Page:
We have recently completed 3 of the 4 sessions with our Academy Fellows in ISPA. serving as lead faculty member and coordinating the studies of our Academy Fellows has been very rewarding. I continue to marvel at the ironies of our work–and the passions exhibited by school leaders ready to step up to bigger challenges for kids and educators. Two key take-aways from this month’s sessions with our Fellows are as follows:
1. It appears that school systems across our Nation are beginning to wrestle with ways in which budgets can better serve students and schools. District 300 in Illinois, for example through the leadership of Michael Bregy and his school board are using their Educational Program Review Technique (EPRT) to study with their educational leaders and communities, the ROI (return on investment) of many budget line items to determine how they can work toward their goals for kids and reduce costs. Michael’s presentation to our cohort members was instructive, engaging, and inspiring.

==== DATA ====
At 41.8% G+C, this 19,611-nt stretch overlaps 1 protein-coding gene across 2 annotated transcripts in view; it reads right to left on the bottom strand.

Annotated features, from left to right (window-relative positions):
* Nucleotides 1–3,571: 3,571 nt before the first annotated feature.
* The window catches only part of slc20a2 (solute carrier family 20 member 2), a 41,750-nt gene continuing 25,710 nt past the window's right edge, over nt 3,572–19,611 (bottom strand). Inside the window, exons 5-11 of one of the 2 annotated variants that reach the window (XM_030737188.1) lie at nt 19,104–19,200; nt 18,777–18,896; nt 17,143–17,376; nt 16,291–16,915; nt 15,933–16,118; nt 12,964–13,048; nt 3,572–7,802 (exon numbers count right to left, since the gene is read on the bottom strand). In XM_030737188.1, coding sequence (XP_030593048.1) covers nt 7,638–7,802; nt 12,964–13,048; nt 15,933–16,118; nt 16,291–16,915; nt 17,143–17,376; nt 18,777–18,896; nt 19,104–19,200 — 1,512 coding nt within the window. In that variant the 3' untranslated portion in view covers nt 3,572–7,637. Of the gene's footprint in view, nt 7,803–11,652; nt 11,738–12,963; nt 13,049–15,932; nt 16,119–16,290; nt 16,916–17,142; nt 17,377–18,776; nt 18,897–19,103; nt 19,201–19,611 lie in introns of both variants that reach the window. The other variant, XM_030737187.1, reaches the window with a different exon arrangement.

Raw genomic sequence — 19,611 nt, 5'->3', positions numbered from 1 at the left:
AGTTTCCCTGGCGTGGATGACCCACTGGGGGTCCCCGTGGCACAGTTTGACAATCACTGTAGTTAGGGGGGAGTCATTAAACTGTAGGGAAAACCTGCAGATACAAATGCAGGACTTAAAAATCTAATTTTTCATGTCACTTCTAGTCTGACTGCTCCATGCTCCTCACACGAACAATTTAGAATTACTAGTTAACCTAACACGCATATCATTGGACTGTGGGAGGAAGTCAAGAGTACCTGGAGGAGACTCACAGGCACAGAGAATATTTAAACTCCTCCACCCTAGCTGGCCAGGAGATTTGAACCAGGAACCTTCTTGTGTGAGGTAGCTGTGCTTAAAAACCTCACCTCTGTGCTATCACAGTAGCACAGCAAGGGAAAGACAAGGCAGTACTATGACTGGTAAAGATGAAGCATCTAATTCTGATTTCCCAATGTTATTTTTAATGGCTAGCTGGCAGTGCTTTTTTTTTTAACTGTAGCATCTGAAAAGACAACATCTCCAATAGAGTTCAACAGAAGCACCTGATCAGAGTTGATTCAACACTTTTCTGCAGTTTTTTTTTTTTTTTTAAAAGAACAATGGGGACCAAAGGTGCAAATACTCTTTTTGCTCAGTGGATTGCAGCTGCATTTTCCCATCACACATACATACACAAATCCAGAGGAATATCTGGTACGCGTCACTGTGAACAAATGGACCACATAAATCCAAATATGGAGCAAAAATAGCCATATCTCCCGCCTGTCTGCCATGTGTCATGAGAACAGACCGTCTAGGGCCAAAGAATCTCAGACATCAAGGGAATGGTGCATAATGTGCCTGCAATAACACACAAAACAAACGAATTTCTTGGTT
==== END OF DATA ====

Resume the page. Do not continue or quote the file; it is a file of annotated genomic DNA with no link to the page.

2. Cedric Lewis, CFO for Rockford IL Schools presented to our classes his techniques for supporting his superintendent and school board members in building community support for the tough budget decisions ahead, and how to best protect their classrooms from the imminent and dire cuts to come.
I am struck by how well, we as educators can solve these severe financial circumstances with which we are faced. At the same time, it is disappointing that in far too many places we do not do a better job of building political will and strong financial navigational practices in less-dire, and good economic times.